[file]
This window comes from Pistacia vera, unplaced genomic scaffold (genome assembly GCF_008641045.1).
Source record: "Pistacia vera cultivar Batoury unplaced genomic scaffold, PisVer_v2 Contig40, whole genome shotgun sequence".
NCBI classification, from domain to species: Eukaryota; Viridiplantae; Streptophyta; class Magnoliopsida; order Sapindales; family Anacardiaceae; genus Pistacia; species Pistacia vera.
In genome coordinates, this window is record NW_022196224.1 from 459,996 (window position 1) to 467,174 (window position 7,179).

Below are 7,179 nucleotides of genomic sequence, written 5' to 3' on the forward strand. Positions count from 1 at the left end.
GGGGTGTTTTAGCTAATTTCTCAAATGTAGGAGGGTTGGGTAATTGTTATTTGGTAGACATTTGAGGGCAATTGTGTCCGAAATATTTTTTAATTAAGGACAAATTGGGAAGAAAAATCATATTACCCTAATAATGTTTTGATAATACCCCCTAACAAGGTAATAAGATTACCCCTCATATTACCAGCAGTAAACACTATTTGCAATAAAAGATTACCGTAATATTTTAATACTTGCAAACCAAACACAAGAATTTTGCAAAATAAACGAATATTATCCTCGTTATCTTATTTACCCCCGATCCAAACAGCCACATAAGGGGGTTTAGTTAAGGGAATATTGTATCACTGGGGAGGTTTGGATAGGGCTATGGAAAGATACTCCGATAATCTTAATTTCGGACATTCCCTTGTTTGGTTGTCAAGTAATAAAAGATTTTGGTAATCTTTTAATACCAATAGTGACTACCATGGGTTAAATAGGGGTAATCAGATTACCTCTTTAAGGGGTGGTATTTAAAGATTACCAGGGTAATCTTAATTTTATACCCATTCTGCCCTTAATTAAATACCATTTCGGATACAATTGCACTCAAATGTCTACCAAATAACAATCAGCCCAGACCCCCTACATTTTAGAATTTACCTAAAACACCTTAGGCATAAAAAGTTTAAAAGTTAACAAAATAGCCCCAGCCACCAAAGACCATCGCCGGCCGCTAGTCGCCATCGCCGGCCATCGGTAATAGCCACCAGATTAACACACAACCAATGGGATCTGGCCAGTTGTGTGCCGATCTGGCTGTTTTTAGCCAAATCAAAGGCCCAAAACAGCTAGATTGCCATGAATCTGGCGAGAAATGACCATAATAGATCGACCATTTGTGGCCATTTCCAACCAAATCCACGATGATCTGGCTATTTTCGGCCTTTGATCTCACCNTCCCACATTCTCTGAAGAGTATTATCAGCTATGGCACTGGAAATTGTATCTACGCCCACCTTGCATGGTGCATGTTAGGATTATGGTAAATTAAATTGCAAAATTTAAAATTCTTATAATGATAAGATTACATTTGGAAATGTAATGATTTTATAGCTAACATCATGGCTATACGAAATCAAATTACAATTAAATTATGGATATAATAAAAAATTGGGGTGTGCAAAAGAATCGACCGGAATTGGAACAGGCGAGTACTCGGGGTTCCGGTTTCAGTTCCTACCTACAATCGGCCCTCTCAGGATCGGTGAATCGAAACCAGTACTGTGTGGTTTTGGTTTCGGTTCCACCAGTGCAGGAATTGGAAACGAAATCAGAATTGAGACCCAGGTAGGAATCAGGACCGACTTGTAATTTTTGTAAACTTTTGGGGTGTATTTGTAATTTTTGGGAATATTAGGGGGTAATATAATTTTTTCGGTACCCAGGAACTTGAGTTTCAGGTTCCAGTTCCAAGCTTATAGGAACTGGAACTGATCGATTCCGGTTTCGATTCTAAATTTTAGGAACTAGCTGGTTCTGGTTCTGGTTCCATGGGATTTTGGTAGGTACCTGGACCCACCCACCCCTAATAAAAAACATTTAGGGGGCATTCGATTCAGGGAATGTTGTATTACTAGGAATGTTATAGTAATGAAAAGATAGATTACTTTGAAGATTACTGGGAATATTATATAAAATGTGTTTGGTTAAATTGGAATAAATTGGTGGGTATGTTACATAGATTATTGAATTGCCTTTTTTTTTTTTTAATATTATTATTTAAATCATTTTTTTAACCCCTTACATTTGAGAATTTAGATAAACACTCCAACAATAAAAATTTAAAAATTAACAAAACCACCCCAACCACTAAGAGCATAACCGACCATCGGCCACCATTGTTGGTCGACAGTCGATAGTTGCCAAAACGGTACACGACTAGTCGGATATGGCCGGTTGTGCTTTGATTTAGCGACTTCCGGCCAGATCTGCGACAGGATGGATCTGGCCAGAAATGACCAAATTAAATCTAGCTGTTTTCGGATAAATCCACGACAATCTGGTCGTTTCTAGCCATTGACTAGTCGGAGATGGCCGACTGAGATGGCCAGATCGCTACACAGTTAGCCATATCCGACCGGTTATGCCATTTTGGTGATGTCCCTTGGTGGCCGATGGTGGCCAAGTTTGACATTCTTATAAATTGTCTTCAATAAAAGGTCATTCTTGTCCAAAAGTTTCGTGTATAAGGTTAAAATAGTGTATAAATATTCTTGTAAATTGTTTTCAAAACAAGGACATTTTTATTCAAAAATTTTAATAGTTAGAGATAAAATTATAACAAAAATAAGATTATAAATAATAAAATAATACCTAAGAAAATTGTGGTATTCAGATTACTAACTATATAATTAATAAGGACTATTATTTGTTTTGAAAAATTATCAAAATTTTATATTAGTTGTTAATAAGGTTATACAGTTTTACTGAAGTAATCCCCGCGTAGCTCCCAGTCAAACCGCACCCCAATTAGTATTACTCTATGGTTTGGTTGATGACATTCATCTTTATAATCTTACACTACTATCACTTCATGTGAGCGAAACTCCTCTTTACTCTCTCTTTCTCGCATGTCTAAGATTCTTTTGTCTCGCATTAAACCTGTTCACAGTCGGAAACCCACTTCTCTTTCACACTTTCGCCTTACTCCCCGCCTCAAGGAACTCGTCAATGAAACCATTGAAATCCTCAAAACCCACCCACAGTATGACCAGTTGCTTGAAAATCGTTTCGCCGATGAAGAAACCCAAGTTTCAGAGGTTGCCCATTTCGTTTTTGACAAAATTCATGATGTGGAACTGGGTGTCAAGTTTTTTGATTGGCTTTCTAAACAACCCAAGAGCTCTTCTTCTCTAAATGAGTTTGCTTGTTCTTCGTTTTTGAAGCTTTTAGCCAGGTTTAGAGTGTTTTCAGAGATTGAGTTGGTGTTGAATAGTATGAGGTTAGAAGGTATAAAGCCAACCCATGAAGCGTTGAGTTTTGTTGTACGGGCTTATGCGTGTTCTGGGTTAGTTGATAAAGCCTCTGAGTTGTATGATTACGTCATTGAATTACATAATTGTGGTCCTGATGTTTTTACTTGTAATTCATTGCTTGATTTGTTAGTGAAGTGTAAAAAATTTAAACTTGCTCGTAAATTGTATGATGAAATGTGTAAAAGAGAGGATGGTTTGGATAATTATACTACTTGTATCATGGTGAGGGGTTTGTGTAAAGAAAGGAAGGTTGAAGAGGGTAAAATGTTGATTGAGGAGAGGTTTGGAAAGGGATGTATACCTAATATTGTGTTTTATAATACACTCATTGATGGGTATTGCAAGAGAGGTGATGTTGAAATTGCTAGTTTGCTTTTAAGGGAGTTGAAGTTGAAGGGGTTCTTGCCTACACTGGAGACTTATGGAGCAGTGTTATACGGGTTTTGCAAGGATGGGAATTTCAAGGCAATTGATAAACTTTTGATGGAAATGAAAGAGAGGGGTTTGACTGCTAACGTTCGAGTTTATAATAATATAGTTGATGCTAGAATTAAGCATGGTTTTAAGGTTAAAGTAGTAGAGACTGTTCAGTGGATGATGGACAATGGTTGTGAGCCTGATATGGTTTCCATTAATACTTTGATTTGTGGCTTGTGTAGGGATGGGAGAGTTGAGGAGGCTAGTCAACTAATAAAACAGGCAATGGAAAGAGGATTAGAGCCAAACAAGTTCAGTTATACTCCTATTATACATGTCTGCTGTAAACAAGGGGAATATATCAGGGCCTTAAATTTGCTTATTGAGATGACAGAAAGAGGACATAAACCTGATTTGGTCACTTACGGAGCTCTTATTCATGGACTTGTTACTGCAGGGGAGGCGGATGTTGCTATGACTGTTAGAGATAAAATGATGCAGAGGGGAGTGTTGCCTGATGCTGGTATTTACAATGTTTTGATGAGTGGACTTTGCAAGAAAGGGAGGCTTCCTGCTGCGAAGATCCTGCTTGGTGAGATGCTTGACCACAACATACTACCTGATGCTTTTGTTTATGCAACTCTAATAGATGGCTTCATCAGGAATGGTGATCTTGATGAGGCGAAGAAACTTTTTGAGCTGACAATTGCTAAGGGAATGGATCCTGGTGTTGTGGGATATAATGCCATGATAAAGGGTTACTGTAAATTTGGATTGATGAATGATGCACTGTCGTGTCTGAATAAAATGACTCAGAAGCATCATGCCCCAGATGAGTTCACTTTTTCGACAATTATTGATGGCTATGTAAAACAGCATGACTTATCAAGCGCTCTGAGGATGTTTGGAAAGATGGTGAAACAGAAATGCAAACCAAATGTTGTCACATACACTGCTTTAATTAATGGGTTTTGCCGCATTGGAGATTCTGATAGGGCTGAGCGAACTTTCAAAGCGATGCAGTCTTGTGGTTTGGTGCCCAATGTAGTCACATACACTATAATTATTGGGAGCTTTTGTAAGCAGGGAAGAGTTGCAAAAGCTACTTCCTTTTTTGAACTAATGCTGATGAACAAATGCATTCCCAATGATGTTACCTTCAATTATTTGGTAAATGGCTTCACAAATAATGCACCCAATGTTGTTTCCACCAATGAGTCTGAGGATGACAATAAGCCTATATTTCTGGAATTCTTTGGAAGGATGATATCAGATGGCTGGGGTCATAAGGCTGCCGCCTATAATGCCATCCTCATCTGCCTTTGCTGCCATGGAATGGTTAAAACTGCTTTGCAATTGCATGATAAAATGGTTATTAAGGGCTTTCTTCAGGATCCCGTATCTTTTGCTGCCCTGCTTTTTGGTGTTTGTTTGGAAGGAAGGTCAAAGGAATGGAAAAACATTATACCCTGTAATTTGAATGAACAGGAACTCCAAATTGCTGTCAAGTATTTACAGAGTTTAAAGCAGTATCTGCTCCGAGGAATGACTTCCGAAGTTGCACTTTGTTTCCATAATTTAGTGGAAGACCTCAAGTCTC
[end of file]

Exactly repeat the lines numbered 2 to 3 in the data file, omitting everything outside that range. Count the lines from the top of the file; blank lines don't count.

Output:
Source record: "Pistacia vera cultivar Batoury unplaced genomic scaffold, PisVer_v2 Contig40, whole genome shotgun sequence".
NCBI classification, from domain to species: Eukaryota; Viridiplantae; Streptophyta; class Magnoliopsida; order Sapindales; family Anacardiaceae; genus Pistacia; species Pistacia vera.